There is a difference between surveys (indicate what the customer wants to tell you) and calls-to-actions (indicate how people actually behave). Interviews and surveying are great ways to get rich insights when you get started, but can be extremely unreliable because customers often don’t act like they say they do. To validate critical assumptions, you need to test if people behave the way they say they would with a call-to-action (CTA). You can learn and discover unexpected opportunities or potential risks by getting customers to interact with a minimum viable product (MVP) like a landing page or online ad rather than hearing them comment on your idea.

4. Your Call-To-Action (CTA) is weak and fails to reveal a real interest or preference
Time, money, and reputation are three things that people aren’t willing to sacrifice easily. Your call-to-action truly shows a strong interest or preference only if customers are willing to spend their money and time, or risk their reputation by participating in your CTA.

5. You chose the wrong testing technique
There is a disconnect between what you need to learn and the test you chose to uncover those insights. For example, Dropbox (file synchronization company) initially tried to test interest in its app through Google ads to see if people would search for their type of solution. But because they were in a new market without a lot of users and existing competitors, people weren't in a mind frame to search for Dropbox online. The business environment clearly showed that customers had jobs, pains, and gains in this area, but the testing technique that Dropbox used failed to verify the existence of those pains.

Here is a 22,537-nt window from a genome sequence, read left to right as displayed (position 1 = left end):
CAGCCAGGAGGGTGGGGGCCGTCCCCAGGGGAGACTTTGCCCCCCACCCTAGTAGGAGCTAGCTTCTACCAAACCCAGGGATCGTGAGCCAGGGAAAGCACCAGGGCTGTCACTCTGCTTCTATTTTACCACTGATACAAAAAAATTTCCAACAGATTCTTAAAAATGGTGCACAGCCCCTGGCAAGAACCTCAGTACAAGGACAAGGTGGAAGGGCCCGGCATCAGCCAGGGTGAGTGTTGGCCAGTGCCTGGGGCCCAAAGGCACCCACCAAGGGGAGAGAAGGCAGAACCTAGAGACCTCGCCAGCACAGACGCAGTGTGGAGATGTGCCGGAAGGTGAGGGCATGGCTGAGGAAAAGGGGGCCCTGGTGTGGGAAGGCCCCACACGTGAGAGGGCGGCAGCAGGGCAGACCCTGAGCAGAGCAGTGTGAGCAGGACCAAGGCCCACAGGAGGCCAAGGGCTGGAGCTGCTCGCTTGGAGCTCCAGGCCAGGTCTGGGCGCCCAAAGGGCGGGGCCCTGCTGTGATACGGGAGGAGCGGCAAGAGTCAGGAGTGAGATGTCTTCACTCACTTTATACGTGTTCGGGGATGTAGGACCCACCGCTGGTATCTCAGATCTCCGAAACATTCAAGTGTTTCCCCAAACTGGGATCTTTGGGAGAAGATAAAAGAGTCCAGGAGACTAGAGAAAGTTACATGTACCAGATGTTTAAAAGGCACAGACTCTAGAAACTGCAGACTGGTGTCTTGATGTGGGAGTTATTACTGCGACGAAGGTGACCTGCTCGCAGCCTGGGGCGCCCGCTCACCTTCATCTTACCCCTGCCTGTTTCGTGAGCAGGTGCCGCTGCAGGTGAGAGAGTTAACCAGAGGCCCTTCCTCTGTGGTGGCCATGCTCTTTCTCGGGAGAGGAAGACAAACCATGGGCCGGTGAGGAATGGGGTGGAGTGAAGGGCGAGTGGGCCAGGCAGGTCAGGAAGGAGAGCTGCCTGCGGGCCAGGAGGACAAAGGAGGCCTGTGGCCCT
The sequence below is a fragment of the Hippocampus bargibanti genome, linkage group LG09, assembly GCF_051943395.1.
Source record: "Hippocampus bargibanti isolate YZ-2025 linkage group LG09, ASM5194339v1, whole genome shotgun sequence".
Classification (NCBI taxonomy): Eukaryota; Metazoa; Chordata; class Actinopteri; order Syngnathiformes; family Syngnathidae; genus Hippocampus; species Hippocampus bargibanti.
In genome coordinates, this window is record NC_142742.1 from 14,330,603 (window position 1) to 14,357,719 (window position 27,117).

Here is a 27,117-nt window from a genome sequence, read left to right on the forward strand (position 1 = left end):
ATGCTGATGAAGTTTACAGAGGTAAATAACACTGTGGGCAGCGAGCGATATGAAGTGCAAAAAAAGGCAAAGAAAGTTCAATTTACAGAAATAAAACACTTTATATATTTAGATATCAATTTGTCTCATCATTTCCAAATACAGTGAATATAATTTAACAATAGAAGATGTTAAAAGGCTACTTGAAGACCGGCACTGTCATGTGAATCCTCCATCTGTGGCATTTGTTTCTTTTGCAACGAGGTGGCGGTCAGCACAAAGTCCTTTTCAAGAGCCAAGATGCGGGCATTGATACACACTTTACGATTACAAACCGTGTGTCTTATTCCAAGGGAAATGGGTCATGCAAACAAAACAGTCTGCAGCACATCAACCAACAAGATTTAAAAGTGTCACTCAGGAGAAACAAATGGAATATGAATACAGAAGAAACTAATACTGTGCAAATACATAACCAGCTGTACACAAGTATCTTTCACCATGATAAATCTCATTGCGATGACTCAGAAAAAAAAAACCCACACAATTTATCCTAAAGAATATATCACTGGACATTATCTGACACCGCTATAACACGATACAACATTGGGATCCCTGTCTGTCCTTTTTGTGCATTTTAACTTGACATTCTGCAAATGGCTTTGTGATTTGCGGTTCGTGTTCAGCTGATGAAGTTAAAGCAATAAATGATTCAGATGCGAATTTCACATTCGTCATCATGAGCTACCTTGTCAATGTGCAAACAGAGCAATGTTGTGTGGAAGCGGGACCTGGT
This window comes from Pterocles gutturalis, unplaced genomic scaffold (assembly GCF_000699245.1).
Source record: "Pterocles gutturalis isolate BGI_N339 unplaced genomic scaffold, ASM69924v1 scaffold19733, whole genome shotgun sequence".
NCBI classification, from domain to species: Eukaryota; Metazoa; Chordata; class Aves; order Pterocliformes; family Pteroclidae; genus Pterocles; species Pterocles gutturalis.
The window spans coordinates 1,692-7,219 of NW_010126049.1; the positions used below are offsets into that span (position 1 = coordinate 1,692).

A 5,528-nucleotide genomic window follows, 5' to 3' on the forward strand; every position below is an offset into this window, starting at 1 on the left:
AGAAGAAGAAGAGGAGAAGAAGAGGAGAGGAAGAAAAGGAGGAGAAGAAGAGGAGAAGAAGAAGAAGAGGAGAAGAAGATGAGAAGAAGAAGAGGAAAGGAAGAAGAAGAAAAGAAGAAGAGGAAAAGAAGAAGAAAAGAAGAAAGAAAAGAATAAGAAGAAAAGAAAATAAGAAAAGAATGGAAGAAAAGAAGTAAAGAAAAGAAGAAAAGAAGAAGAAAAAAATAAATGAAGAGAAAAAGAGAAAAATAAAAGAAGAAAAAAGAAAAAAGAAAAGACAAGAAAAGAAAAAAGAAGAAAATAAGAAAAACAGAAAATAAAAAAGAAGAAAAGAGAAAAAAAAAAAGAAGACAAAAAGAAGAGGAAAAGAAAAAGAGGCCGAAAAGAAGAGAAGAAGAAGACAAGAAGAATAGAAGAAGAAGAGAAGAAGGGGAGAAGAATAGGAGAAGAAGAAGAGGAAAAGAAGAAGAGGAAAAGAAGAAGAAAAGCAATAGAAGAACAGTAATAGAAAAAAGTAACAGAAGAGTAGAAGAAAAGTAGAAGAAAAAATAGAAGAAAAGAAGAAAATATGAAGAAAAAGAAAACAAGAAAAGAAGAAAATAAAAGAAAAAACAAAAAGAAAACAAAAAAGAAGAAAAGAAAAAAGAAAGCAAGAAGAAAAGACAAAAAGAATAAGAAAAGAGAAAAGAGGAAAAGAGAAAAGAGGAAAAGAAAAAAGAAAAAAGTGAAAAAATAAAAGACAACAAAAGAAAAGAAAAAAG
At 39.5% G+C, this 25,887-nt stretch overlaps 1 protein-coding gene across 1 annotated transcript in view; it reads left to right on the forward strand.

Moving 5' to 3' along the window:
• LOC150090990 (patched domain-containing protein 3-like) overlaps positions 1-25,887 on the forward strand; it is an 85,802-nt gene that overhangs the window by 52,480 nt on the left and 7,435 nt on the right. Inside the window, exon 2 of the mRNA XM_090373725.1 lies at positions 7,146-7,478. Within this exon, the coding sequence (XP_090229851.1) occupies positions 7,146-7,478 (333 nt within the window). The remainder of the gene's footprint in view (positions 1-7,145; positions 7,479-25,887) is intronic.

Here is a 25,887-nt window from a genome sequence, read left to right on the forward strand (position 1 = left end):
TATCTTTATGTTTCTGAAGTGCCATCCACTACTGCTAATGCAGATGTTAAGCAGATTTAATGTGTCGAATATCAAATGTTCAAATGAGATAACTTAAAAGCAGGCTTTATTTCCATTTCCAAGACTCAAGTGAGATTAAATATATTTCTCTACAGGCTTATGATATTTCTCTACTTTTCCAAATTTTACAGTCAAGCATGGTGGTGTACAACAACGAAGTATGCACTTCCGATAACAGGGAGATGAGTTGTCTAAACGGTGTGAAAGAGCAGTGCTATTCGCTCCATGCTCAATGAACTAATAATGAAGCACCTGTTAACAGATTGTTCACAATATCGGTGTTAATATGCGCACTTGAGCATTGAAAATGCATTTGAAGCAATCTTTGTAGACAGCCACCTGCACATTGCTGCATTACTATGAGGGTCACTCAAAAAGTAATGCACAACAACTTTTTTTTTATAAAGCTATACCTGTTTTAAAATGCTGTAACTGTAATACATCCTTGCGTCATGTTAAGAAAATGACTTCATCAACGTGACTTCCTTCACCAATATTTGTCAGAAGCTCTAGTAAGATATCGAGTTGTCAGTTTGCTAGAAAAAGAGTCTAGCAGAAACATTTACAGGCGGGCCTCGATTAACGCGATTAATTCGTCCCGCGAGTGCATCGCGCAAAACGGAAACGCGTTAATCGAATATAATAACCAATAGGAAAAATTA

6. You chose the wrong ‘success metrics’ to validate what is needed for your business model to work
When you verify your assumption via an experiment, you set up your test with a set of 'success metrics' to determine if a test is validated or invalidated. How do you know how much is enough to consider a test as validated? Is there a disconnect between what you need to learn and what you consider as ‘validation’? What do you consider as successful market share? What revenues do you need to sustain your business? You can research benchmarks to get a rough idea, but it’s also important to go back to your business model and define success metrics based on what is needed for your business to work.

7. You didn’t test business killers first and instead focused on hypotheses with the least impact